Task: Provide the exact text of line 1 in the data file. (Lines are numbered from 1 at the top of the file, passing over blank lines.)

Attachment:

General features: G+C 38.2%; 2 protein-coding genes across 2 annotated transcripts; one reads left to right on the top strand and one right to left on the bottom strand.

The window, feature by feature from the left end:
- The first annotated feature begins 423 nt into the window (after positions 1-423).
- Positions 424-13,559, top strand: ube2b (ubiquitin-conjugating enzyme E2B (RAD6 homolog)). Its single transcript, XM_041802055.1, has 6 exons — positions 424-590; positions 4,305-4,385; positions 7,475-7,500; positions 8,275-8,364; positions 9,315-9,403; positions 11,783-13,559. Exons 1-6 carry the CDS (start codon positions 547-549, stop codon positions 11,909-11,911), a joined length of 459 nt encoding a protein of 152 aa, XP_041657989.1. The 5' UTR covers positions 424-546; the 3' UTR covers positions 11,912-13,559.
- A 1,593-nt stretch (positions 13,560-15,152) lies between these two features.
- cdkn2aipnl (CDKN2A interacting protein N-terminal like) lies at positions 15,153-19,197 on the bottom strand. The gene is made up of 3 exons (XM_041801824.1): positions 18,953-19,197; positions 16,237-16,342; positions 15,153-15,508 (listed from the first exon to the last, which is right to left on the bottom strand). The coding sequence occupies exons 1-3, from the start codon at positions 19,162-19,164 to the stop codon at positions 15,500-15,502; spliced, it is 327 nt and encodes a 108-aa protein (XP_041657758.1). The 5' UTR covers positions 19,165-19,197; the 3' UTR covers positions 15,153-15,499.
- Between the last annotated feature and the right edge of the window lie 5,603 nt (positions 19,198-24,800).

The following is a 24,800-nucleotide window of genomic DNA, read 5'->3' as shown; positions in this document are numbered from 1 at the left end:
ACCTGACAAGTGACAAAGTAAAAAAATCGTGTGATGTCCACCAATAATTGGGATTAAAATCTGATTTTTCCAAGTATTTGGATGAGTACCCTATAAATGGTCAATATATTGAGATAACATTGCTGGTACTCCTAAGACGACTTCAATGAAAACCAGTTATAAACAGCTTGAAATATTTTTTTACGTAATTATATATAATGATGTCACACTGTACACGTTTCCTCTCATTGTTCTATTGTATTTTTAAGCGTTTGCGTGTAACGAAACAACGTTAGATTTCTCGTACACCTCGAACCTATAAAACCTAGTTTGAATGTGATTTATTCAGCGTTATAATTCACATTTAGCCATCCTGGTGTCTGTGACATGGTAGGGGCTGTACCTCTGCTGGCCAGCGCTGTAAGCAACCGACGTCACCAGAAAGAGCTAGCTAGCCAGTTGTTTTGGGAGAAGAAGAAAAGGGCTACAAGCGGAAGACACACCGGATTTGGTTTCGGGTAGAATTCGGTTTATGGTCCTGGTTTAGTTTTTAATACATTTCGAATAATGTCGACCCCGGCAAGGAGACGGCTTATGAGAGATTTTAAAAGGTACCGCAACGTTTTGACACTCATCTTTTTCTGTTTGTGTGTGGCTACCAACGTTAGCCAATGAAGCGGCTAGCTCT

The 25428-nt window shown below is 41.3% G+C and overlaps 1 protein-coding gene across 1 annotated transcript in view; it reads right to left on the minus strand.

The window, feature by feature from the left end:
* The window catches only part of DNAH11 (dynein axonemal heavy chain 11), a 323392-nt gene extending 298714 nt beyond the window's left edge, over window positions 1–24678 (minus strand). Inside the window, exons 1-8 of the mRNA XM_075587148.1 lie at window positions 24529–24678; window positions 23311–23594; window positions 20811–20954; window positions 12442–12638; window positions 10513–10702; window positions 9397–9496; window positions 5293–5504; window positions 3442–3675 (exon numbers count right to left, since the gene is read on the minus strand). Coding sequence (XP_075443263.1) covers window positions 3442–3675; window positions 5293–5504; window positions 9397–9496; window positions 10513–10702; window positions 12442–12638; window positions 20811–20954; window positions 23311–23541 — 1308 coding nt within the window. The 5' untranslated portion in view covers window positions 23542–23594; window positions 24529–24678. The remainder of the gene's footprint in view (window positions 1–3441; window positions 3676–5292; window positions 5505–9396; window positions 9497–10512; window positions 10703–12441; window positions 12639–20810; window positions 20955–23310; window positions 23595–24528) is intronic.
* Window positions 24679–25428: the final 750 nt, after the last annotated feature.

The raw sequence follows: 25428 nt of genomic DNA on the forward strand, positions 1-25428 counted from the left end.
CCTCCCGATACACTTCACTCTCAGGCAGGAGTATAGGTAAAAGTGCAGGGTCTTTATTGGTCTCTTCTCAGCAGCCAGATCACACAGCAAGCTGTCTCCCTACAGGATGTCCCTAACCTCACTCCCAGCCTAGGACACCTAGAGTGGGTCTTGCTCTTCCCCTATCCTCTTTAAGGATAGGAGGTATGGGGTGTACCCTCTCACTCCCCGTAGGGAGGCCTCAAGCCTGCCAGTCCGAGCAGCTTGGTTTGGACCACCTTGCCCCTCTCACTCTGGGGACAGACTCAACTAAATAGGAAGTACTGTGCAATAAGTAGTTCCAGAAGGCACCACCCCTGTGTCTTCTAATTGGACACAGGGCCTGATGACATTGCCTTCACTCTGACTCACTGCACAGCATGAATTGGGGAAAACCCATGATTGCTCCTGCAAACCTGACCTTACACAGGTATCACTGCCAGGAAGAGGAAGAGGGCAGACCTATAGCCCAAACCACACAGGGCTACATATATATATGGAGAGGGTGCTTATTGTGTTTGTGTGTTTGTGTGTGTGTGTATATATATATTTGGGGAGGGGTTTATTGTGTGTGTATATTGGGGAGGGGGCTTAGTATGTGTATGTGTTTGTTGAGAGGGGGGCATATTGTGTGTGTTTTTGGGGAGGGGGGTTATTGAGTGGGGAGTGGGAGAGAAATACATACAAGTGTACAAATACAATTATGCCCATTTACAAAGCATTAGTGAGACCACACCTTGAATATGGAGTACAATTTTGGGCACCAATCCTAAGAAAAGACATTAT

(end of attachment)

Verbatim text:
General features: G+C 38.2%; 2 protein-coding genes across 2 annotated transcripts; one reads left to right on the top strand and one right to left on the bottom strand.